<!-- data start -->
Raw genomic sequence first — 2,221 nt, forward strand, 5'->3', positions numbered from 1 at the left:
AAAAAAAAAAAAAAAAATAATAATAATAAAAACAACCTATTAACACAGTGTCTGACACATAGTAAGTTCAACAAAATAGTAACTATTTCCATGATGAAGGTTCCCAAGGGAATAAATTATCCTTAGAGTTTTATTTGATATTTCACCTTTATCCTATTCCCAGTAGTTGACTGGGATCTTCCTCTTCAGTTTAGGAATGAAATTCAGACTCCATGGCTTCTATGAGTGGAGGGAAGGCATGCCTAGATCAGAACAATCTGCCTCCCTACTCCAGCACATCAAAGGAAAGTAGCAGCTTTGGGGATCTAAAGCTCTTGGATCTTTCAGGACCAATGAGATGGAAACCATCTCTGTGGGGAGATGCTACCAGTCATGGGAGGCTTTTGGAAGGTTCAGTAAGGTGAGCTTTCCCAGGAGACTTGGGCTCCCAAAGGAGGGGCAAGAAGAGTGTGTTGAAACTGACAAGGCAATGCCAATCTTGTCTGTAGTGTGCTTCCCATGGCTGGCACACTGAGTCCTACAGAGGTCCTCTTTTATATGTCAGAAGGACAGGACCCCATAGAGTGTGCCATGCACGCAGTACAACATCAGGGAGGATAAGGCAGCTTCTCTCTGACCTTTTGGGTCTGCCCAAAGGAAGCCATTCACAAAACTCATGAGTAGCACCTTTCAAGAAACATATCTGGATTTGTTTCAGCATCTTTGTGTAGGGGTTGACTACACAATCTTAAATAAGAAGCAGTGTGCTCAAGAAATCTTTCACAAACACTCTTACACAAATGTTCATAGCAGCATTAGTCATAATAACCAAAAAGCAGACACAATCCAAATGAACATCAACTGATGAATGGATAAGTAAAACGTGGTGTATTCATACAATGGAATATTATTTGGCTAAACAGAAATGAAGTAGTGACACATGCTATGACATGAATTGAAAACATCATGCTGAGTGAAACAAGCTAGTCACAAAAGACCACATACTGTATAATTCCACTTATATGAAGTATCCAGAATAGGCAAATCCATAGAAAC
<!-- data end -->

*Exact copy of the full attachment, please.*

Raw genomic sequence first — 2,221 nt, forward strand, 5'->3', positions numbered from 1 at the left:
AAAAAAAAAAAAAAAAATAATAATAATAAAAACAACCTATTAACACAGTGTCTGACACATAGTAAGTTCAACAAAATAGTAACTATTTCCATGATGAAGGTTCCCAAGGGAATAAATTATCCTTAGAGTTTTATTTGATATTTCACCTTTATCCTATTCCCAGTAGTTGACTGGGATCTTCCTCTTCAGTTTAGGAATGAAATTCAGACTCCATGGCTTCTATGAGTGGAGGGAAGGCATGCCTAGATCAGAACAATCTGCCTCCCTACTCCAGCACATCAAAGGAAAGTAGCAGCTTTGGGGATCTAAAGCTCTTGGATCTTTCAGGACCAATGAGATGGAAACCATCTCTGTGGGGAGATGCTACCAGTCATGGGAGGCTTTTGGAAGGTTCAGTAAGGTGAGCTTTCCCAGGAGACTTGGGCTCCCAAAGGAGGGGCAAGAAGAGTGTGTTGAAACTGACAAGGCAATGCCAATCTTGTCTGTAGTGTGCTTCCCATGGCTGGCACACTGAGTCCTACAGAGGTCCTCTTTTATATGTCAGAAGGACAGGACCCCATAGAGTGTGCCATGCACGCAGTACAACATCAGGGAGGATAAGGCAGCTTCTCTCTGACCTTTTGGGTCTGCCCAAAGGAAGCCATTCACAAAACTCATGAGTAGCACCTTTCAAGAAACATATCTGGATTTGTTTCAGCATCTTTGTGTAGGGGTTGACTACACAATCTTAAATAAGAAGCAGTGTGCTCAAGAAATCTTTCACAAACACTCTTACACAAATGTTCATAGCAGCATTAGTCATAATAACCAAAAAGCAGACACAATCCAAATGAACATCAACTGATGAATGGATAAGTAAAACGTGGTGTATTCATACAATGGAATATTATTTGGCTAAACAGAAATGAAGTAGTGACACATGCTATGACATGAATTGAAAACATCATGCTGAGTGAAACAAGCTAGTCACAAAAGACCACATACTGTATAATTCCACTTATATGAAGTATCCAGAATAGGCAAATCCATAGAAAC